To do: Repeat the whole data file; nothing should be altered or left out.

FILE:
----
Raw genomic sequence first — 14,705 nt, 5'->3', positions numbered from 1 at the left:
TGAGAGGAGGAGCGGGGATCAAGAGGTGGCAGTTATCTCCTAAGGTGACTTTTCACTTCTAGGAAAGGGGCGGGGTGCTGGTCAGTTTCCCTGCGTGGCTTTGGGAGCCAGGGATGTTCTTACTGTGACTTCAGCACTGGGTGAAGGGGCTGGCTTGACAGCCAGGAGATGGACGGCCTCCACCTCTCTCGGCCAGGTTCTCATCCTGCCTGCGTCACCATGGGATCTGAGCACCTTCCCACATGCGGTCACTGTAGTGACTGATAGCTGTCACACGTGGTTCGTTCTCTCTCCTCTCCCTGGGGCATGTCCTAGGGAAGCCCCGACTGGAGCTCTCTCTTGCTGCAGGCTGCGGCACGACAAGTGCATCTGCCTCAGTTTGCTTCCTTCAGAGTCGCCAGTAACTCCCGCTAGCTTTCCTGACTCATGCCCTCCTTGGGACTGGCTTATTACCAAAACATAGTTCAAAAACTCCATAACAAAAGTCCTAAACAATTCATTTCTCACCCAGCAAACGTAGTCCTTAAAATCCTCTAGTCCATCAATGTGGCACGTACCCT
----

Raw genomic sequence first — 14,705 nt, 5'->3', positions numbered from 1 at the left:
TGAGAGGAGGAGCGGGGATCAAGAGGTGGCAGTTATCTCCTAAGGTGACTTTTCACTTCTAGGAAAGGGGCGGGGTGCTGGTCAGTTTCCCTGCGTGGCTTTGGGAGCCAGGGATGTTCTTACTGTGACTTCAGCACTGGGTGAAGGGGCTGGCTTGACAGCCAGGAGATGGACGGCCTCCACCTCTCTCGGCCAGGTTCTCATCCTGCCTGCGTCACCATGGGATCTGAGCACCTTCCCACATGCGGTCACTGTAGTGACTGATAGCTGTCACACGTGGTTCGTTCTCTCTCCTCTCCCTGGGGCATGTCCTAGGGAAGCCCCGACTGGAGCTCTCTCTTGCTGCAGGCTGCGGCACGACAAGTGCATCTGCCTCAGTTTGCTTCCTTCAGAGTCGCCAGTAACTCCCGCTAGCTTTCCTGACTCATGCCCTCCTTGGGACTGGCTTATTACCAAAACATAGTTCAAAAACTCCATAACAAAAGTCCTAAACAATTCATTTCTCACCCAGCAAACGTAGTCCTTAAAATCCTCTAGTCCATCAATGTGGCACGTACCCT